2. The instant action. (No. PC026574/B149569.)

a. McClellan's complaint.

On November 22, 2000, after the trial court had amended the judgment to name Northridge Park as an additional judgment debtor, and after the trial court had granted McClellan's motion for an assignment order, McClellan filed the instant action against the corporate defendants and the individual defendants.

In the first cause of action, which was directed against Peppertree and Northridge Park, McClellan alleged the transfer of assets from Peppertree to Northridge Park was a fraudulent conveyance which was made with an actual intent to hinder, delay or defraud McClellan, a creditor.

The second cause of action also related to the transfer of assets from Peppertree to Northridge Park. The second cause of action, captioned "conspiracy to fraudulently convey assets," was directed against Sadat, Lee, Kautzky and Karapet, as directors of Peppertree and Northridge Park, and against Golden State, as the management company for the two homeowners associations. In this cause of action, McClellan alleged that defendants conspired to transfer Peppertree's assets to Northridge Park in order to hinder, delay and defraud McClellan from collecting his judgment.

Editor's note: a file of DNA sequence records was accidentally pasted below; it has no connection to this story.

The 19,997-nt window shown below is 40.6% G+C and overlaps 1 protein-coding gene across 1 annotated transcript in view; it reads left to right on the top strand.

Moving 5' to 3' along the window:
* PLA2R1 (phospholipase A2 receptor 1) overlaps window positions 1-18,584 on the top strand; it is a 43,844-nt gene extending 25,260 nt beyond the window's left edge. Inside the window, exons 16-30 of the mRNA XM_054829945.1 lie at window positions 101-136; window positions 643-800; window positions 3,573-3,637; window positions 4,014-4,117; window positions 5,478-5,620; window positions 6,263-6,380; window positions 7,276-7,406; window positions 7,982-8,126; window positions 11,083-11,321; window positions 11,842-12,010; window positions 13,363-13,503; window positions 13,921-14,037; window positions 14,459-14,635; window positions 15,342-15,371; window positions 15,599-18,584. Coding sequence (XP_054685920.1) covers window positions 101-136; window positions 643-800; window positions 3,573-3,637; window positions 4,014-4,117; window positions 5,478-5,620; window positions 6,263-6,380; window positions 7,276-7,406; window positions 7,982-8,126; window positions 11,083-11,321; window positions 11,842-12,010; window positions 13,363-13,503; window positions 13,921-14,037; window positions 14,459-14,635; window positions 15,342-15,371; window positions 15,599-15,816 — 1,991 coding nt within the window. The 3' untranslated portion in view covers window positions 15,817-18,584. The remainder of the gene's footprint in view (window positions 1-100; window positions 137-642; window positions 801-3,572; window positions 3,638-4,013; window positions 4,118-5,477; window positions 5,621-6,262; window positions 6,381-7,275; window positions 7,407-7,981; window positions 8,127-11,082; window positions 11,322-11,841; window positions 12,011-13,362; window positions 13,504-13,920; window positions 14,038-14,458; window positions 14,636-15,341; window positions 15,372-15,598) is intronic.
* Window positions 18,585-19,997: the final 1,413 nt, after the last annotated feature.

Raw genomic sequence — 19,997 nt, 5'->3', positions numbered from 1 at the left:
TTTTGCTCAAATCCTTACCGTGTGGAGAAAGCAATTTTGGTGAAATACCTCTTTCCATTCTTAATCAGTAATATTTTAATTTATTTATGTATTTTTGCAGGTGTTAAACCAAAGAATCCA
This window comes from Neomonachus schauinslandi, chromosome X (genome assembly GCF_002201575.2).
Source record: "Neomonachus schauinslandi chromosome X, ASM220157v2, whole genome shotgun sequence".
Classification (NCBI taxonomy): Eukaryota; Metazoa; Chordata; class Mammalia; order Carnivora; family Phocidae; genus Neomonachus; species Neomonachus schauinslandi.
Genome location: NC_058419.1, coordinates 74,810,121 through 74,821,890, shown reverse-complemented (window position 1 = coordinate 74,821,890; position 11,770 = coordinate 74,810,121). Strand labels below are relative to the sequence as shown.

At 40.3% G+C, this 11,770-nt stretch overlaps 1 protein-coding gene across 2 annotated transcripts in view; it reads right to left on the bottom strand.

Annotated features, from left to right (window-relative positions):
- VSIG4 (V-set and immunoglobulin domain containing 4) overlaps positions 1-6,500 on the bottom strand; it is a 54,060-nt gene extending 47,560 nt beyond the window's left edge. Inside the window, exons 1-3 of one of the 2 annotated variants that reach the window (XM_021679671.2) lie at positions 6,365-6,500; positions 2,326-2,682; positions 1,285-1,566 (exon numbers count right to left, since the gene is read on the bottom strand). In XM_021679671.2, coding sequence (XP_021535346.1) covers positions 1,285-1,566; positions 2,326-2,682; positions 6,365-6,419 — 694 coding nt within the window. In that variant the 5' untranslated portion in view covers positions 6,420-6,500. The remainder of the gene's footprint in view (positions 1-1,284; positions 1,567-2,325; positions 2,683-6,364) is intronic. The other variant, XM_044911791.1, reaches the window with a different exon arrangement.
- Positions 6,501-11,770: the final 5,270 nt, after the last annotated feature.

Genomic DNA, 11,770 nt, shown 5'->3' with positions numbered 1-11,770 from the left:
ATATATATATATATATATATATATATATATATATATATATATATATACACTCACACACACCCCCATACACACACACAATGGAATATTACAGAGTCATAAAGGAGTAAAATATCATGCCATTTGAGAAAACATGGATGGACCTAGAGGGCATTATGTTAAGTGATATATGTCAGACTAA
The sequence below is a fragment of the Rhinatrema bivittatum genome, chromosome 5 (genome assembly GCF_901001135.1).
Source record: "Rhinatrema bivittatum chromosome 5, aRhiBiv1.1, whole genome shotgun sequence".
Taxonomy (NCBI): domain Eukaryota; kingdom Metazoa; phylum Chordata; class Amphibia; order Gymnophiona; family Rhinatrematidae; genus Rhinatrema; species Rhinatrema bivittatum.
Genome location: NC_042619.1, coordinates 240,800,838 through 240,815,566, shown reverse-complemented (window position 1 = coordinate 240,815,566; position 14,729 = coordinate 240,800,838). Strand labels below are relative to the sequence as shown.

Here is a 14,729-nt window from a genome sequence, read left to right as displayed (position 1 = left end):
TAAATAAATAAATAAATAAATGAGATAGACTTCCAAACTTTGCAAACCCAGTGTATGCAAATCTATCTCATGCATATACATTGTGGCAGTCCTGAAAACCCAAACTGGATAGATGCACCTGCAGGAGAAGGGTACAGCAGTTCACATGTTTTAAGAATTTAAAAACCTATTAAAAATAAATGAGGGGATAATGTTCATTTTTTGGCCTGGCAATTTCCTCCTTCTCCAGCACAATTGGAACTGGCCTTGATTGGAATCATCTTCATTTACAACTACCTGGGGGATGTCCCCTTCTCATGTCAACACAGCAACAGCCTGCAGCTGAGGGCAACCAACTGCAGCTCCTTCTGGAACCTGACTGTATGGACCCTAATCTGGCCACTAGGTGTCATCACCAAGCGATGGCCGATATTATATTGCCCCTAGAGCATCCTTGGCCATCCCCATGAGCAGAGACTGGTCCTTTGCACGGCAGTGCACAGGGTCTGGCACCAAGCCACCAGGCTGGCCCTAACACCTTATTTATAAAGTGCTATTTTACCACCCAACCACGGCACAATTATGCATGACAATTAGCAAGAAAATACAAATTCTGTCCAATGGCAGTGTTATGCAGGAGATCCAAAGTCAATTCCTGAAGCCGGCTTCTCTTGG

The third cause of action likewise was captioned "conspiracy to fraudulently convey assets," and named as defendants Sadat, Lee, Kautzky, Karapet, Toder, Blau and Gaur. This cause of action arose out of the advance payments made by Northridge Park to various vendors. Here, McClellan pled that on or about May 19, 2000, the defendants took action to hinder, delay and defraud McClellan from collecting the judgment by making advance payments to the DWP, the gardener, and State Farm, and by transferring cash among various bank accounts.

b. Defendants' demurrers.

The individual defendants demurred, contending McClellan had pled only conspiracy causes of action against them, but no cause of action for conspiracy exists in the absence of an actionable tort claim. Further, pursuant to Civil Code section 1365.7, which limits the personal liability of a volunteer officer or volunteer director of a homeowners' association for any tortious act or omission committed in his or her role as an officer or director, defendants were statutorily immune from liability for the acts alleged in the complaint. Also, McClellan's latest complaint violated the primary rights doctrine, which allows a single cause of action for the violation of a single primary right.